By Wayne Duggan
Short squeezes have dominated Wall Street headlines in 2021, but short squeezes can be extremely difficult to identify and time, even for professional traders. It’s nearly impossible to predict with certainty which stock may be the next to get squeezed to the moon, but there are certain traits that traders can look for to identify short squeeze candidates with huge upside potential.
High Short Interest and Low Float
The first thing to understand about a short squeeze is that it is entirely a market structure dynamic. In other words, short squeezes aren’t necessarily triggered by earnings beats, buyout rumors or new partnership announcements. While those headlines could all potentially be bullish catalysts for a stock, a short squeeze is based specifically on a temporary imbalance of supply and demand.
The first ingredient in a short squeeze is a stock with a large short interest. A short squeeze happens when a large number of short sellers are forced out of their positions all at once. Without short sellers, there will be no short squeeze.
Short percent of float is potentially the best measure to use to identify short squeeze candidates. A stock’s float is its number of free-trading shares not held by company insiders or institutional investors. If a high percentage of those shares are held by short sellers, the stock has major short squeeze potential.
In addition, stocks with low floats tend to be more volatile in general. Fewer shares trading in the market means only a modest jump in volume could trigger a big move in stock price.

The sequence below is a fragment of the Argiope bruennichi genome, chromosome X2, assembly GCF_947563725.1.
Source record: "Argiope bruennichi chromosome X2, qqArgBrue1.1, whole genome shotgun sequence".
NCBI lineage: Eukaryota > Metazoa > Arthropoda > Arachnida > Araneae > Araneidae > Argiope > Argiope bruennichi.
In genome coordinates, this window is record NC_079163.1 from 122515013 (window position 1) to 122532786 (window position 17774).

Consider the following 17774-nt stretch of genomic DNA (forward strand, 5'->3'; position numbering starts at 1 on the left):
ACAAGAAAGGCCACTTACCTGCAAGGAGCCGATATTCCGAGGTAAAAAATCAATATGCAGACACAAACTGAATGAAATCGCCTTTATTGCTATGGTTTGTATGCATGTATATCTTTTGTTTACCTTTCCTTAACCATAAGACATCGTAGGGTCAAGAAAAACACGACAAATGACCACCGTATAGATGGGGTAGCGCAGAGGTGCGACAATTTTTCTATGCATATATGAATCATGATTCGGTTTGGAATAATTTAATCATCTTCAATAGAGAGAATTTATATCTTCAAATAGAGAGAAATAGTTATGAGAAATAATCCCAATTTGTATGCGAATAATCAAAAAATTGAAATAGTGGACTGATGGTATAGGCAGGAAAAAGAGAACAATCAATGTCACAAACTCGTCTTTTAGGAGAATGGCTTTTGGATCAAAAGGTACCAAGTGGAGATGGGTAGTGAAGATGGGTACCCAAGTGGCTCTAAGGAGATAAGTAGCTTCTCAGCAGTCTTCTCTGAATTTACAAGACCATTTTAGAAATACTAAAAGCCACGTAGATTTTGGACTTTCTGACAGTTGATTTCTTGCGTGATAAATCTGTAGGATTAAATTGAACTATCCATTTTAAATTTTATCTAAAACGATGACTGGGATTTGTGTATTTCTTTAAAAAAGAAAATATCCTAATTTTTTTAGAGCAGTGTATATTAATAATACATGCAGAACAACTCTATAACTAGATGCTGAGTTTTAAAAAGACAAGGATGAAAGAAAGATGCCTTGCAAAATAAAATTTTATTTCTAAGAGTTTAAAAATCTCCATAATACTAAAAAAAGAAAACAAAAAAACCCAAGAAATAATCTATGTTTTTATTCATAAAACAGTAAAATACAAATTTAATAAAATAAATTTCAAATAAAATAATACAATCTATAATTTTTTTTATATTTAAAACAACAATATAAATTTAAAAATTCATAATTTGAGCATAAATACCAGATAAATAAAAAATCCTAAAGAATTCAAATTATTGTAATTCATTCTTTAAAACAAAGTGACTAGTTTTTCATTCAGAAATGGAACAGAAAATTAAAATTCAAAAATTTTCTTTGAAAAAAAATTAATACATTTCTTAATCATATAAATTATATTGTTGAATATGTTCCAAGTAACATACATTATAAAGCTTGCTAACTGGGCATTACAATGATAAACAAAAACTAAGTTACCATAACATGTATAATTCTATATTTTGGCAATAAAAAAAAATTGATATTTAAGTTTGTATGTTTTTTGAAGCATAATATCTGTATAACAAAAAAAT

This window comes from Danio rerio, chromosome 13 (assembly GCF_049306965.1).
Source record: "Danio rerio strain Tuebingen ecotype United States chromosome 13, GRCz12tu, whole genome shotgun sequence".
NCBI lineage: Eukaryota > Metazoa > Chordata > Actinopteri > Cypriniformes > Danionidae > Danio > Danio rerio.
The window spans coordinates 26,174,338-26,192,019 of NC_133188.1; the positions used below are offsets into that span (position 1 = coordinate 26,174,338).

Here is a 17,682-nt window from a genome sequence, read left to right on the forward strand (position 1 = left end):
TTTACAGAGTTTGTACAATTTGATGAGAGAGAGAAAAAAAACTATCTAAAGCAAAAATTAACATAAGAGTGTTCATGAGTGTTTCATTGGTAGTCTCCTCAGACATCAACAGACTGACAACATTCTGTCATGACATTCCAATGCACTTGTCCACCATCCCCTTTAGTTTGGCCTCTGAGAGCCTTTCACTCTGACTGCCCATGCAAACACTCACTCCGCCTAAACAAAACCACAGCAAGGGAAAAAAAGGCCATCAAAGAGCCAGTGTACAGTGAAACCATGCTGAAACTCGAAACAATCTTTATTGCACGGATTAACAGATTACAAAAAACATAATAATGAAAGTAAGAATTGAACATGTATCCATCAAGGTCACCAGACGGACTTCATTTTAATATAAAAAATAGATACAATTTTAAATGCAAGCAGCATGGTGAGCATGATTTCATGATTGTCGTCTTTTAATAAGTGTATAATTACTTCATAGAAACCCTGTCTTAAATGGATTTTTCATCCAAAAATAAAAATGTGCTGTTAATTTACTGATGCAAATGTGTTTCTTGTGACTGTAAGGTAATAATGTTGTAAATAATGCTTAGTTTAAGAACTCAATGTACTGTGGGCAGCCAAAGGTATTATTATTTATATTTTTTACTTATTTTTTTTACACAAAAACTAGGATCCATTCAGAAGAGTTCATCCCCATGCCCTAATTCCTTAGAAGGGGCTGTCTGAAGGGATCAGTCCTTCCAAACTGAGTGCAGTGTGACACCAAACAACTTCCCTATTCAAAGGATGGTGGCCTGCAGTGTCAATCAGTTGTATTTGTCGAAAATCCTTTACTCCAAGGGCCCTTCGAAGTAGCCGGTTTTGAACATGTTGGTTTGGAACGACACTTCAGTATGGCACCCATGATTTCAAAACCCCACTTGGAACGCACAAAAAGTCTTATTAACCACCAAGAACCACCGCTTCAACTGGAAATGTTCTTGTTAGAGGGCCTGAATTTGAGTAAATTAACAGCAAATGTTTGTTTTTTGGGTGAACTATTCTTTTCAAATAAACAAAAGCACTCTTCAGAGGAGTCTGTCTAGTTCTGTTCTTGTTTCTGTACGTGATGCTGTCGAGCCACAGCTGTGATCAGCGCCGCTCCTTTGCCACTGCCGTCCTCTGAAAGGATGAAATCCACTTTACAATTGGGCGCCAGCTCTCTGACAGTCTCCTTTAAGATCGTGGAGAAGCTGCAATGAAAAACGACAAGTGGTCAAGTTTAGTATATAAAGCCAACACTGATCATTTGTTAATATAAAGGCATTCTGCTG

Look for Short Seller Losses
Another thing to look for in a potential short squeeze stock is how well the stock has performed in recent weeks and months. Stocks that have performed poorly may not be good short squeeze candidates because most of their short sellers are likely sitting on cushions of profit. To force short sellers out of their positions, they typically need to experience heavy losses that either pressure them to voluntarily close out their position out of fear or force them out via margin calls.
Another factor to look for is rising borrow fees. Rising borrow fees are a good indication that the supply of shares available to borrow is dwindling, a phenomenon that could temporarily create a supply-demand imbalance that works against short sellers. If there are no shares to borrow, there can be no short selling to keep a stock down.
3 Short Squeeze Candidates Right Now
It’s extremely difficult to predict short squeezes, but here are 3 short squeeze candidates that have all the ingredients necessary for extreme moves higher:
MicroStrategy (MSTR) shares are up 52% in the past 3 months, and 23.5% of its 7.78 million-share float is currently held in short positions.
World Acceptance (WRLD) shares have gained 20% in the past 3 months, and 27.6% of its 2.91 million-share float is being utilized by short sellers.
Beam Global (BEAM) stock is up 13% in the past 3 months and 35.9% of its 7.53 million-share float is currently held by short sellers.
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